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Defining Story®
Speaking & Storytelling for Business Success

Find Your Story!
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How to Make Your Story Awesome
by Sally Strackbein

What do you add and what do you take out to make your story awesome? The first time you tell your story, you’ll leave out important information and you will ramble about irrelevant facts. Don’t worry. It’s normal. Here’s how to refine your story. First, write the whole story. Don’t like to write? That’s OK. You can record yourself telling your story either solo or to a supportive group. Then you can have the recording of your story transcribed.

Now that you have a written version of your story, read each sentence and ask yourself:

  1. Can I expect my audience to understand this or do they need more information? Don’t assume your audience likes the sports you like or watched the movie/read the book or saw the TV show.
  2. Is this relevant to the story or do I just like it? Take out your favorite vignettes if they don’t add value to your story. You can use them in other stories.
  3. Did I already cover this? If so, which version is better?
  4. Have I included dialogue between the main characters? Dialogue brings life and interest to your story.
  5. Did I set the stage/timeframe/characters? Don’t leave your audience wondering or they will stop listening to your story while they attempt to figure out who, what, when, where, why, how.
  6. Is there a challenge or conflict to be overcome? If not, your story can be boring.
  7. Have I made myself the hero of my story? (Not good.) Even if you were the hero, you had help somewhere along the line. Acknowledge someone who helped you along the way.
  8. Have I identified the learning in my story that others can benefit from? Clearly state your learning point.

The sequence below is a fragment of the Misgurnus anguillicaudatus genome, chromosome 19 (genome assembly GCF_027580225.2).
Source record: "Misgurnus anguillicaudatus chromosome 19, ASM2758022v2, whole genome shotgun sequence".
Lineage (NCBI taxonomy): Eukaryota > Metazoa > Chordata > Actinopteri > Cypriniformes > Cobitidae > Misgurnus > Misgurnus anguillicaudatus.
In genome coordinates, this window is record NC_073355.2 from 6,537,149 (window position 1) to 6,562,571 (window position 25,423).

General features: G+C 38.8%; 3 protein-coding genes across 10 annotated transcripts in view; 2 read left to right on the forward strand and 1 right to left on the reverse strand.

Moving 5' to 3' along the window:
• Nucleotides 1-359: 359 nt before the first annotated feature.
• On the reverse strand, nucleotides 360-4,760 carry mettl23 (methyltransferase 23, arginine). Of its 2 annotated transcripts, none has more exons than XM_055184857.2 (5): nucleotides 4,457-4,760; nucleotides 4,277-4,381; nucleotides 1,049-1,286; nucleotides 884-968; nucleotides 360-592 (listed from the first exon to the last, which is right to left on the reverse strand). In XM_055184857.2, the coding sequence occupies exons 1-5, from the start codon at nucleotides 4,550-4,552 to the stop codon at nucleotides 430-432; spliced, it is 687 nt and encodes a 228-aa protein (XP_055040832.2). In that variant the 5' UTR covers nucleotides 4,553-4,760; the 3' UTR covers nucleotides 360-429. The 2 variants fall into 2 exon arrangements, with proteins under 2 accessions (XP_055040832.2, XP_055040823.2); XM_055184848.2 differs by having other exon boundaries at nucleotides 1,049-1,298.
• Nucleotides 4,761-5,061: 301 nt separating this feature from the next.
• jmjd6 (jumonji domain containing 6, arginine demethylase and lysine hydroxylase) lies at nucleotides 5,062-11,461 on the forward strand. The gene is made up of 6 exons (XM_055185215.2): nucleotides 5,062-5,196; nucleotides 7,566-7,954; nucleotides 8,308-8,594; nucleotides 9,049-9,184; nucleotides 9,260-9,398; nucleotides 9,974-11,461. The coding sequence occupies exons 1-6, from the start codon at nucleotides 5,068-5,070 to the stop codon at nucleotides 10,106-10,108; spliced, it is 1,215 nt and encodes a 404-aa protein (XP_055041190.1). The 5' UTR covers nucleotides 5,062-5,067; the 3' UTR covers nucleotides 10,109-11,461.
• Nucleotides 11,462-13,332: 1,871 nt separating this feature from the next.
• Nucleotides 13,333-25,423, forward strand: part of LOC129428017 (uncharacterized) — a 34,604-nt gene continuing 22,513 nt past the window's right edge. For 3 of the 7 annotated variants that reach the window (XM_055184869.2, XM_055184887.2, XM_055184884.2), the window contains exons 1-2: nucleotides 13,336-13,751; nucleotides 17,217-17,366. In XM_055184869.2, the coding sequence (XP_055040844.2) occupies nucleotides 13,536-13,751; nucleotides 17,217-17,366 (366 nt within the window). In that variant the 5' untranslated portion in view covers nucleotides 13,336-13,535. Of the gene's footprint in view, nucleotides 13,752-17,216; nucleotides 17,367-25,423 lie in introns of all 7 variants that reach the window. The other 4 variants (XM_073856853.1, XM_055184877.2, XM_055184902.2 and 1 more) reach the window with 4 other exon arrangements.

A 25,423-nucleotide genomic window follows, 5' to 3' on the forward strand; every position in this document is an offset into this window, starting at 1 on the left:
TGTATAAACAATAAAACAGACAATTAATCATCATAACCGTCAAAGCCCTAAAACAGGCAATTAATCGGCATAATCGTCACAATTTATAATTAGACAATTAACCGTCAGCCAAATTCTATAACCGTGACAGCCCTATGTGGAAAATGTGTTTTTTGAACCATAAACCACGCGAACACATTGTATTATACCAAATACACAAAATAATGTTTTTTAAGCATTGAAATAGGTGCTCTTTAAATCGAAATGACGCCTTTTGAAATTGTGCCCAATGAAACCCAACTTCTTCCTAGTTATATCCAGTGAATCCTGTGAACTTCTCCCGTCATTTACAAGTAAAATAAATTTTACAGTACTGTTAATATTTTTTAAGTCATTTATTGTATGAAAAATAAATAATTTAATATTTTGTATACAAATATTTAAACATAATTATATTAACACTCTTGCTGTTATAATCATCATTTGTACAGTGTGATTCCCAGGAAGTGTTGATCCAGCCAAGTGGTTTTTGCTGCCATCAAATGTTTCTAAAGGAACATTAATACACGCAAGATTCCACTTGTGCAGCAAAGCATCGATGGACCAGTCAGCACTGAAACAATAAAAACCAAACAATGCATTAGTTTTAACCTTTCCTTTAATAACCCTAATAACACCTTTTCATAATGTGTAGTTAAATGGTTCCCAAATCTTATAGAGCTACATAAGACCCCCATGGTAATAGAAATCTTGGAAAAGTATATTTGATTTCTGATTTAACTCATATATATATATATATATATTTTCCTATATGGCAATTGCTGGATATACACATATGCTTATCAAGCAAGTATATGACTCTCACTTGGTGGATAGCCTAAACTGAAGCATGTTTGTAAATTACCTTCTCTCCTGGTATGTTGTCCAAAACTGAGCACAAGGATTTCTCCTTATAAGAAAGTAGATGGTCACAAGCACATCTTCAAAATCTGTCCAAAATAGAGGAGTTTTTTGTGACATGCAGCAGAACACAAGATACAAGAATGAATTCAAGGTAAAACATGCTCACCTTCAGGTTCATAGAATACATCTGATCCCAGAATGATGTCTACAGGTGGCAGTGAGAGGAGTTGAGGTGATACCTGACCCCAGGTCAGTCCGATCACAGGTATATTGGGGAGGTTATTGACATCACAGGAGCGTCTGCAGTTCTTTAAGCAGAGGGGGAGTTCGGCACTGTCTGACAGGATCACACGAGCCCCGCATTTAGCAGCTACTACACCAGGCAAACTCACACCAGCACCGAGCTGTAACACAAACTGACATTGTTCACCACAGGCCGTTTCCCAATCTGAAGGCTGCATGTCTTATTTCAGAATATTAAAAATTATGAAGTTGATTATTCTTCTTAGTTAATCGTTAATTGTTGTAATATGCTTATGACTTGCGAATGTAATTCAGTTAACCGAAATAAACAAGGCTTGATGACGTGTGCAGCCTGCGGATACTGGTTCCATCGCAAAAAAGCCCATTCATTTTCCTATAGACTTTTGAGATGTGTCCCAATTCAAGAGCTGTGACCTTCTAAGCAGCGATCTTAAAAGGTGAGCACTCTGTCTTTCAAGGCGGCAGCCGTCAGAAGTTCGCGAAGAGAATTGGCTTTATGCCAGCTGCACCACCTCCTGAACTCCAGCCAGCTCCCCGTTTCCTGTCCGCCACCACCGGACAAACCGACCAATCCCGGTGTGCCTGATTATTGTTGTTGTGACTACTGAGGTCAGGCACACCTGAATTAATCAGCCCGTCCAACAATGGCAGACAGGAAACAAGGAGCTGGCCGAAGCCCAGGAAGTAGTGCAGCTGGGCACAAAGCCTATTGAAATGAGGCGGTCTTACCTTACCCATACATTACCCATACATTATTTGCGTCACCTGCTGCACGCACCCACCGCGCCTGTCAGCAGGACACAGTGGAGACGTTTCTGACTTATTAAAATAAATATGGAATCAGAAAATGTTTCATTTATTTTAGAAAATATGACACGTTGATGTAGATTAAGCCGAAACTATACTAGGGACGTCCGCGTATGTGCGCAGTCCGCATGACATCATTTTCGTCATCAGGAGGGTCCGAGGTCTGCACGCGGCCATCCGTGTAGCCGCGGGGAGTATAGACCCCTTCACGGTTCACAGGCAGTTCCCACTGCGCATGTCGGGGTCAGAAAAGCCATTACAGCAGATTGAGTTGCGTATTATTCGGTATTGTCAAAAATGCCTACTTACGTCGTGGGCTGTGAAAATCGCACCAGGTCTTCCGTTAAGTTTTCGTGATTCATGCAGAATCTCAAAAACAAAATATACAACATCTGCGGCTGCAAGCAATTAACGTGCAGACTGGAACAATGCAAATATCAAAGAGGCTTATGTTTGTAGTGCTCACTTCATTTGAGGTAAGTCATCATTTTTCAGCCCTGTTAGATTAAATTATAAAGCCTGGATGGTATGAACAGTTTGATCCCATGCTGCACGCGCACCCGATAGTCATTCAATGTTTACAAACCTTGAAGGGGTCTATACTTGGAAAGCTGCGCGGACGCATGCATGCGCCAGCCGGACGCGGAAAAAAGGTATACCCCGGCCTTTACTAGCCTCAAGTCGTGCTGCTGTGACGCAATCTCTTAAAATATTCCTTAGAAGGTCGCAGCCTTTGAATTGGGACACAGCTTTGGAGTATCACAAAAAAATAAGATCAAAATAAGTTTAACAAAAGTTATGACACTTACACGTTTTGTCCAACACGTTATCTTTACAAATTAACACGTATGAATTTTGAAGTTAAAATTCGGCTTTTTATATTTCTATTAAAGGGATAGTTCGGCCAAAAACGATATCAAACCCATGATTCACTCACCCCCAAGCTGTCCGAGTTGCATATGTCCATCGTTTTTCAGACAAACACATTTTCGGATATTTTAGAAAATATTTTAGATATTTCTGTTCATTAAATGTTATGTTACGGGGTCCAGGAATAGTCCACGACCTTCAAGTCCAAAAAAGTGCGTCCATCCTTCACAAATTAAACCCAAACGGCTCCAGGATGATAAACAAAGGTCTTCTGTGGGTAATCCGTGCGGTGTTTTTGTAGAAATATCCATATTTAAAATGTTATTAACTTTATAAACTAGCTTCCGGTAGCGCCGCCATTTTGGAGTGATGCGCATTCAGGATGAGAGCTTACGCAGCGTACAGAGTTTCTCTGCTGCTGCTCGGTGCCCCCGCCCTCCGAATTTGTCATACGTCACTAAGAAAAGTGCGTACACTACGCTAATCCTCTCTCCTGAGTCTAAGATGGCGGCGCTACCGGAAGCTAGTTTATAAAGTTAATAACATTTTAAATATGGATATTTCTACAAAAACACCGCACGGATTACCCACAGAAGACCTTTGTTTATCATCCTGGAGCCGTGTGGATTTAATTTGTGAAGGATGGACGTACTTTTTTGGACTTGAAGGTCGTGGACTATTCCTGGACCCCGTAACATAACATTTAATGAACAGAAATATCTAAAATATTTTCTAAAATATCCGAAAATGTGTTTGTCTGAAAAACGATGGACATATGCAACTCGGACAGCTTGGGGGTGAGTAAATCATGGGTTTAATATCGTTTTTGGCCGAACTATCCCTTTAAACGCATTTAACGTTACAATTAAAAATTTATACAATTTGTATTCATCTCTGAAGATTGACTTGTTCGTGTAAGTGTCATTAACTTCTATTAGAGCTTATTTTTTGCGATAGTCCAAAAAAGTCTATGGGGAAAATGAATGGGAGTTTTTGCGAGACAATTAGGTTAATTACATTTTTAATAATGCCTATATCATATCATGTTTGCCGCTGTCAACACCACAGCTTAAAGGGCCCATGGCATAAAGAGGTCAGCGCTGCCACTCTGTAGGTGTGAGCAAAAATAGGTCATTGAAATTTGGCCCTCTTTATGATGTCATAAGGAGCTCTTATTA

9. Did I end the story at the correct spot to anchor the learning? Don’t go on and on. You can create another story that begins where this one ends.
  10. Am I reliving the story instead of just narrating it? You don’t want to sound like a boring school lecture.
  11. Have I included sensory information for better brain retention? The brain has an easier time recalling sensory information than mere facts.
  12. What’s my sound bite? What short phrase will the audience remember and repeat to remind them of your story?

After you refine your story using this list, test your story again on another or the same audience. Pay attention to their reactions. If they are laughing in the right spots or looking horrified at the right moment, you are on the right track. Keep refining and testing your story until you are confident that it is ready for prime time.

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copyright © Sally Strackbein.

Permission is granted to reprint this article in your newsletter or magazine with the following byline and clickable link:

Sally Strackbein is a consultant, speaker and author.
To find out more about her programs and services,
or call 703-262-0361.

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